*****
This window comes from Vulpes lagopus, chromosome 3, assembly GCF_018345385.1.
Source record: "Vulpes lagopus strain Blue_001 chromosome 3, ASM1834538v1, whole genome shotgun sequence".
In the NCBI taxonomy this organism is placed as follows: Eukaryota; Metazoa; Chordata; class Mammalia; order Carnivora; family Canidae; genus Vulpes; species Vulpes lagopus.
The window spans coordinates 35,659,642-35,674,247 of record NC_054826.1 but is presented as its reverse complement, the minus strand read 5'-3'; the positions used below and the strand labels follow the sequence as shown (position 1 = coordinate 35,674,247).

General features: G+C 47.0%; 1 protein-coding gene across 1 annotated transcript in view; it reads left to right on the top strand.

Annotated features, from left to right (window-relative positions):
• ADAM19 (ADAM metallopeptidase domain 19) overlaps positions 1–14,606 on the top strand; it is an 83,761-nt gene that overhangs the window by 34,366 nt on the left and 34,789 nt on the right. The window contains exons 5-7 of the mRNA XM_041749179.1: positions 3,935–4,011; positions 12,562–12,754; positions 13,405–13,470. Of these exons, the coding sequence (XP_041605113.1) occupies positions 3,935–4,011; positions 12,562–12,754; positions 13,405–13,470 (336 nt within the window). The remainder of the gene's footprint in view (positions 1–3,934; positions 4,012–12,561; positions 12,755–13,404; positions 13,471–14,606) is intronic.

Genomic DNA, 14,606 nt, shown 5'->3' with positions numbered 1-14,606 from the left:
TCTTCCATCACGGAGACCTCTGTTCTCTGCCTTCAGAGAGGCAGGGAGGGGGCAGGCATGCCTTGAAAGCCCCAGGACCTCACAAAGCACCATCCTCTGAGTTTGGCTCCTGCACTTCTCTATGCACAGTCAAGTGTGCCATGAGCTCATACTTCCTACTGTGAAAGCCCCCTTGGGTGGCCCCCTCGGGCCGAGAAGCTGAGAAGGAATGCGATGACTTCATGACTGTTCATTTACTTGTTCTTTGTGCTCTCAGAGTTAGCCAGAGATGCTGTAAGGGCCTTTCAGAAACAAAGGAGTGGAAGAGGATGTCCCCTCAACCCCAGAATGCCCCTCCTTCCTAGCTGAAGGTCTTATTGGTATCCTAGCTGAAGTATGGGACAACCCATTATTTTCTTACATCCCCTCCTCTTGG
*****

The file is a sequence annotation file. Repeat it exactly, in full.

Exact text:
This window comes from Vulpes lagopus, chromosome 3, assembly GCF_018345385.1.
Source record: "Vulpes lagopus strain Blue_001 chromosome 3, ASM1834538v1, whole genome shotgun sequence".
In the NCBI taxonomy this organism is placed as follows: Eukaryota; Metazoa; Chordata; class Mammalia; order Carnivora; family Canidae; genus Vulpes; species Vulpes lagopus.
The window spans coordinates 35,659,642-35,674,247 of record NC_054826.1 but is presented as its reverse complement, the minus strand read 5'-3'; the positions used below and the strand labels follow the sequence as shown (position 1 = coordinate 35,674,247).

General features: G+C 47.0%; 1 protein-coding gene across 1 annotated transcript in view; it reads left to right on the top strand.

Annotated features, from left to right (window-relative positions):
• ADAM19 (ADAM metallopeptidase domain 19) overlaps positions 1–14,606 on the top strand; it is an 83,761-nt gene that overhangs the window by 34,366 nt on the left and 34,789 nt on the right. The window contains exons 5-7 of the mRNA XM_041749179.1: positions 3,935–4,011; positions 12,562–12,754; positions 13,405–13,470. Of these exons, the coding sequence (XP_041605113.1) occupies positions 3,935–4,011; positions 12,562–12,754; positions 13,405–13,470 (336 nt within the window). The remainder of the gene's footprint in view (positions 1–3,934; positions 4,012–12,561; positions 12,755–13,404; positions 13,471–14,606) is intronic.

Genomic DNA, 14,606 nt, shown 5'->3' with positions numbered 1-14,606 from the left:
TCTTCCATCACGGAGACCTCTGTTCTCTGCCTTCAGAGAGGCAGGGAGGGGGCAGGCATGCCTTGAAAGCCCCAGGACCTCACAAAGCACCATCCTCTGAGTTTGGCTCCTGCACTTCTCTATGCACAGTCAAGTGTGCCATGAGCTCATACTTCCTACTGTGAAAGCCCCCTTGGGTGGCCCCCTCGGGCCGAGAAGCTGAGAAGGAATGCGATGACTTCATGACTGTTCATTTACTTGTTCTTTGTGCTCTCAGAGTTAGCCAGAGATGCTGTAAGGGCCTTTCAGAAACAAAGGAGTGGAAGAGGATGTCCCCTCAACCCCAGAATGCCCCTCCTTCCTAGCTGAAGGTCTTATTGGTATCCTAGCTGAAGTATGGGACAACCCATTATTTTCTTACATCCCCTCCTCTTGG